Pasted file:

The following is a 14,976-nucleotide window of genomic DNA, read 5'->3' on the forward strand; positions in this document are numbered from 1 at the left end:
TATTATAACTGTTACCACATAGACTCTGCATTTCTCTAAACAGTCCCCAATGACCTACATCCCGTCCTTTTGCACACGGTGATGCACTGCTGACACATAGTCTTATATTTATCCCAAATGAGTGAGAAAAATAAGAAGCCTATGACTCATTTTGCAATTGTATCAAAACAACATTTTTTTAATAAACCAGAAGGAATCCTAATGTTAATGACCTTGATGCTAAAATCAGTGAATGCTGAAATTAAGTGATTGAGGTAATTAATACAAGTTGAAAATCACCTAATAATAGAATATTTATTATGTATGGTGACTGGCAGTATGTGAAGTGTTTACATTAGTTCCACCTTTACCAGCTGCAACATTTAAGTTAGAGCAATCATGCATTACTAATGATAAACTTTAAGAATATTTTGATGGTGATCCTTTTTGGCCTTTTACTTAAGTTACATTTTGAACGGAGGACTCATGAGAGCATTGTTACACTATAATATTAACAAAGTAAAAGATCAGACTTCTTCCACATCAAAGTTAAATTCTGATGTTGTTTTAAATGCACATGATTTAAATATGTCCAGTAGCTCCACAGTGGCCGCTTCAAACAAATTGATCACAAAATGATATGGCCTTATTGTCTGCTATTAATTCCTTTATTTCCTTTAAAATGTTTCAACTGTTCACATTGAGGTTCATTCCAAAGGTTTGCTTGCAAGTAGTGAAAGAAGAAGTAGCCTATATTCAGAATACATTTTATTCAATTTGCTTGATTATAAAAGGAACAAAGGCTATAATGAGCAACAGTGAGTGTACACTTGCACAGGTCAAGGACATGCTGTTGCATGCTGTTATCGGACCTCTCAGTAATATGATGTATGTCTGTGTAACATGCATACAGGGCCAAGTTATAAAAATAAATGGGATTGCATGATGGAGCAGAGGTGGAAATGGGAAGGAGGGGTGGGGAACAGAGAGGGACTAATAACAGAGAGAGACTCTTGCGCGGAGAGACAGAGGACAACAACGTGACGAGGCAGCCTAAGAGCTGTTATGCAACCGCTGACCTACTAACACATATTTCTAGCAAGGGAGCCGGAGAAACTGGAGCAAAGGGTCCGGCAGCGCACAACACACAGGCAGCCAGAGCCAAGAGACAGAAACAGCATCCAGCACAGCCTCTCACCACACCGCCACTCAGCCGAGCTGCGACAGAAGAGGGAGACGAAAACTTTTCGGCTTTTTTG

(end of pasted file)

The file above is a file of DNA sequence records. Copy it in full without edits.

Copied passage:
The following is a 14,976-nucleotide window of genomic DNA, read 5'->3' on the forward strand; positions in this document are numbered from 1 at the left end:
TATTATAACTGTTACCACATAGACTCTGCATTTCTCTAAACAGTCCCCAATGACCTACATCCCGTCCTTTTGCACACGGTGATGCACTGCTGACACATAGTCTTATATTTATCCCAAATGAGTGAGAAAAATAAGAAGCCTATGACTCATTTTGCAATTGTATCAAAACAACATTTTTTTAATAAACCAGAAGGAATCCTAATGTTAATGACCTTGATGCTAAAATCAGTGAATGCTGAAATTAAGTGATTGAGGTAATTAATACAAGTTGAAAATCACCTAATAATAGAATATTTATTATGTATGGTGACTGGCAGTATGTGAAGTGTTTACATTAGTTCCACCTTTACCAGCTGCAACATTTAAGTTAGAGCAATCATGCATTACTAATGATAAACTTTAAGAATATTTTGATGGTGATCCTTTTTGGCCTTTTACTTAAGTTACATTTTGAACGGAGGACTCATGAGAGCATTGTTACACTATAATATTAACAAAGTAAAAGATCAGACTTCTTCCACATCAAAGTTAAATTCTGATGTTGTTTTAAATGCACATGATTTAAATATGTCCAGTAGCTCCACAGTGGCCGCTTCAAACAAATTGATCACAAAATGATATGGCCTTATTGTCTGCTATTAATTCCTTTATTTCCTTTAAAATGTTTCAACTGTTCACATTGAGGTTCATTCCAAAGGTTTGCTTGCAAGTAGTGAAAGAAGAAGTAGCCTATATTCAGAATACATTTTATTCAATTTGCTTGATTATAAAAGGAACAAAGGCTATAATGAGCAACAGTGAGTGTACACTTGCACAGGTCAAGGACATGCTGTTGCATGCTGTTATCGGACCTCTCAGTAATATGATGTATGTCTGTGTAACATGCATACAGGGCCAAGTTATAAAAATAAATGGGATTGCATGATGGAGCAGAGGTGGAAATGGGAAGGAGGGGTGGGGAACAGAGAGGGACTAATAACAGAGAGAGACTCTTGCGCGGAGAGACAGAGGACAACAACGTGACGAGGCAGCCTAAGAGCTGTTATGCAACCGCTGACCTACTAACACATATTTCTAGCAAGGGAGCCGGAGAAACTGGAGCAAAGGGTCCGGCAGCGCACAACACACAGGCAGCCAGAGCCAAGAGACAGAAACAGCATCCAGCACAGCCTCTCACCACACCGCCACTCAGCCGAGCTGCGACAGAAGAGGGAGACGAAAACTTTTCGGCTTTTTTG